The experiment begins with a rectangle using the proportion of 1:1618, in which the students stand in the center to feel with their bodies the energy created with this proportion.

As part of the experiment, the students feel the energetics of another rectangle. This one is called a solsticial quadrilateral. It is a rectangle with its measurements based on the solar mandala of the place. These measurements are derived from a marriage between the sun (the solstice sunrise and sunset angles) and the Earth’s electromagnetic energy.

What happens with these two different rectangles?

With the golden mean rectangle of 1:1618 using with dimensions unrelated to the specific location, the connection with the Earth feels cut off. It is not grounded at all, and every single student understood physically—in their body—why, after two years, the couple living in the golden mean house wouldn’t leave. The rectangle was connected to spiritual matters and had no relationship to life on Earth.

Vortexes in center of golden mean and solsticial quadrilateral

In the other example, using the measurements of the solsticial quadrilateral of the place, the students all felt a strong connection to the Earth as well as a good connection to the cosmos. It was balanced and harmonious. This was because the measurements include both the cosmos and the Earth.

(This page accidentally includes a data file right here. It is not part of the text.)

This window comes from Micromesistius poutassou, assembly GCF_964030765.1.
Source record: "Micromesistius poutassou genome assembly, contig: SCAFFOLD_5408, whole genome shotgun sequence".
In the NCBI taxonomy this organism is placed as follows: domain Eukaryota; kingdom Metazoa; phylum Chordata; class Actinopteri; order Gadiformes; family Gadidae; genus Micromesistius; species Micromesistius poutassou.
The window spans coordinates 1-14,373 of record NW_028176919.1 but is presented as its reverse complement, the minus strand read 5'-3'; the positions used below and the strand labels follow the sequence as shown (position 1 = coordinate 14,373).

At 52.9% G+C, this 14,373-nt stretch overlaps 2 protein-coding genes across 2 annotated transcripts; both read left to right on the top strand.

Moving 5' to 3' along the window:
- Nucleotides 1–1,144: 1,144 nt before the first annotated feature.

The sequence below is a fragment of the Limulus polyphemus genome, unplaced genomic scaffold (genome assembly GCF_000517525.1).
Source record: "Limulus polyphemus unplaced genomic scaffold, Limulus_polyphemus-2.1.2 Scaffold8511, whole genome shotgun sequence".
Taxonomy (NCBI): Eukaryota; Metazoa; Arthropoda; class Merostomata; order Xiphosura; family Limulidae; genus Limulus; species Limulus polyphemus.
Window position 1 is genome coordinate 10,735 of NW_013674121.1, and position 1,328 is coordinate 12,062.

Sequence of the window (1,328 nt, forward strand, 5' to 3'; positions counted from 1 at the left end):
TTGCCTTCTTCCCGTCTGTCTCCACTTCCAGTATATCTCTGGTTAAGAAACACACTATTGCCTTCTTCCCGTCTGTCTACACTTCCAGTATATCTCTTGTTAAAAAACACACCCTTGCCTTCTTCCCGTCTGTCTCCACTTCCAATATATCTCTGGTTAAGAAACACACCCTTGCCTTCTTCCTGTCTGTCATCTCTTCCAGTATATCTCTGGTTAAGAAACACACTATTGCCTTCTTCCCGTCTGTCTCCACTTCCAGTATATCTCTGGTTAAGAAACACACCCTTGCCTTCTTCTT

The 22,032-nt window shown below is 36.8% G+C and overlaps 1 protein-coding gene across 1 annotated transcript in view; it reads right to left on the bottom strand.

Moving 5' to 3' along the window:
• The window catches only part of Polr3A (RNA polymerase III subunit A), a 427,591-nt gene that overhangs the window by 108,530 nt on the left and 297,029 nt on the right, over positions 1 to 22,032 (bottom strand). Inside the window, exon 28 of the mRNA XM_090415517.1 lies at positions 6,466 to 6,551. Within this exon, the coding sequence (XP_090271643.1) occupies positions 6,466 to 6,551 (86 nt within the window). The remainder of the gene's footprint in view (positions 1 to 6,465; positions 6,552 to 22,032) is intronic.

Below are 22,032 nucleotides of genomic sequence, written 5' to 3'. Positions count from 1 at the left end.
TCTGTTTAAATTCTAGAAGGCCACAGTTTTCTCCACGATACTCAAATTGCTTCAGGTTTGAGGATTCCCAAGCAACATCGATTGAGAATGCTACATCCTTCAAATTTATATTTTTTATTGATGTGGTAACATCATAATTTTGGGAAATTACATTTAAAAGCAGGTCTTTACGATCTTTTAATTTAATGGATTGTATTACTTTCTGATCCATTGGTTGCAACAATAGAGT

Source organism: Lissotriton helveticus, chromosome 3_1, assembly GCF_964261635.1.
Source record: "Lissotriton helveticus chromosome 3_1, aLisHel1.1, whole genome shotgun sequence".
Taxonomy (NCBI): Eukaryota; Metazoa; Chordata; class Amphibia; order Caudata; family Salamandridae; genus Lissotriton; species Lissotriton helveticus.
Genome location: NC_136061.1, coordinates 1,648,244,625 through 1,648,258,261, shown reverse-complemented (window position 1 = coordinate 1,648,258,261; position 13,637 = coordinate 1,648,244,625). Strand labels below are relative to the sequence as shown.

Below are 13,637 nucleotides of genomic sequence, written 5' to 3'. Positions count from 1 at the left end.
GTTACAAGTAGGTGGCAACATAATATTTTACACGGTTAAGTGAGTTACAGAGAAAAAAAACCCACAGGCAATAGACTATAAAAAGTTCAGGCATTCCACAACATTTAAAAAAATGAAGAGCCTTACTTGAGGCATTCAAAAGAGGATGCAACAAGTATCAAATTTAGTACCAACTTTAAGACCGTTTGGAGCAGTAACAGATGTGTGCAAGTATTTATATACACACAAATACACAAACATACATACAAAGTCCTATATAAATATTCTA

In another experiment, the Fibonacci spiral was used as the design inspiration for an energetic healing structure called a chakra path.

Fibonacci Spiral Chakra Path

Fibonacci Spiral Chakra Path

It was designed with measurements from the solar mandala of the place using the Fibonacci spiral. Two other chakra path designs were part of the experiment too. They are a lemniscate or figure-8 design and one with measurements of the solsticial quadrilateral of the place.

The results of this experiment were revealing. The Fibonacci spiral was beautiful to look at but did not contain much energetic strength. The lemniscate, also beautiful, was very strong, in fact too strong for many people.

Lemniscate chakra path

Lemniscate Chakra Path

Chakra Path using the solsticial quadrilateral of the place.

Chakra Path using the solsticial quadrilateral of the place.